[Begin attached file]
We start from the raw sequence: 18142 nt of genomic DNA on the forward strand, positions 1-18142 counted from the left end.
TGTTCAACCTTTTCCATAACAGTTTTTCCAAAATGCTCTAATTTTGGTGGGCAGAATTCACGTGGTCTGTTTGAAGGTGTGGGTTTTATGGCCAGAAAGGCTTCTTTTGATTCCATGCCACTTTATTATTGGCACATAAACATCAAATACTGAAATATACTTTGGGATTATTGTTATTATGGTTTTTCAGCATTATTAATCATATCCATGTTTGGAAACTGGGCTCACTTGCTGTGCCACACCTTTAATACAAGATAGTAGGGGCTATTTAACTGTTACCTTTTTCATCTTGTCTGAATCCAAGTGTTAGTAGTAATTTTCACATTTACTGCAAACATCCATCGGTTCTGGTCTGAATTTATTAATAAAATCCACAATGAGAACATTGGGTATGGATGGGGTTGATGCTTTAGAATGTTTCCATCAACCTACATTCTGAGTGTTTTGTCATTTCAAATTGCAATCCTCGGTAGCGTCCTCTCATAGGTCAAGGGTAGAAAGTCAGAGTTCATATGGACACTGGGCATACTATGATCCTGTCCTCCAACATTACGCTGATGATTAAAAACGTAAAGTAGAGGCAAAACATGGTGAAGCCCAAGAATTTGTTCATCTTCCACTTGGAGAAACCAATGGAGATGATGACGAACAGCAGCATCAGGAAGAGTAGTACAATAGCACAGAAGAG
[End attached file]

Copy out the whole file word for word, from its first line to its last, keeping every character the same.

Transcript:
We start from the raw sequence: 18142 nt of genomic DNA on the forward strand, positions 1-18142 counted from the left end.
TGTTCAACCTTTTCCATAACAGTTTTTCCAAAATGCTCTAATTTTGGTGGGCAGAATTCACGTGGTCTGTTTGAAGGTGTGGGTTTTATGGCCAGAAAGGCTTCTTTTGATTCCATGCCACTTTATTATTGGCACATAAACATCAAATACTGAAATATACTTTGGGATTATTGTTATTATGGTTTTTCAGCATTATTAATCATATCCATGTTTGGAAACTGGGCTCACTTGCTGTGCCACACCTTTAATACAAGATAGTAGGGGCTATTTAACTGTTACCTTTTTCATCTTGTCTGAATCCAAGTGTTAGTAGTAATTTTCACATTTACTGCAAACATCCATCGGTTCTGGTCTGAATTTATTAATAAAATCCACAATGAGAACATTGGGTATGGATGGGGTTGATGCTTTAGAATGTTTCCATCAACCTACATTCTGAGTGTTTTGTCATTTCAAATTGCAATCCTCGGTAGCGTCCTCTCATAGGTCAAGGGTAGAAAGTCAGAGTTCATATGGACACTGGGCATACTATGATCCTGTCCTCCAACATTACGCTGATGATTAAAAACGTAAAGTAGAGGCAAAACATGGTGAAGCCCAAGAATTTGTTCATCTTCCACTTGGAGAAACCAATGGAGATGATGACGAACAGCAGCATCAGGAAGAGTAGTACAATAGCACAGAAGAG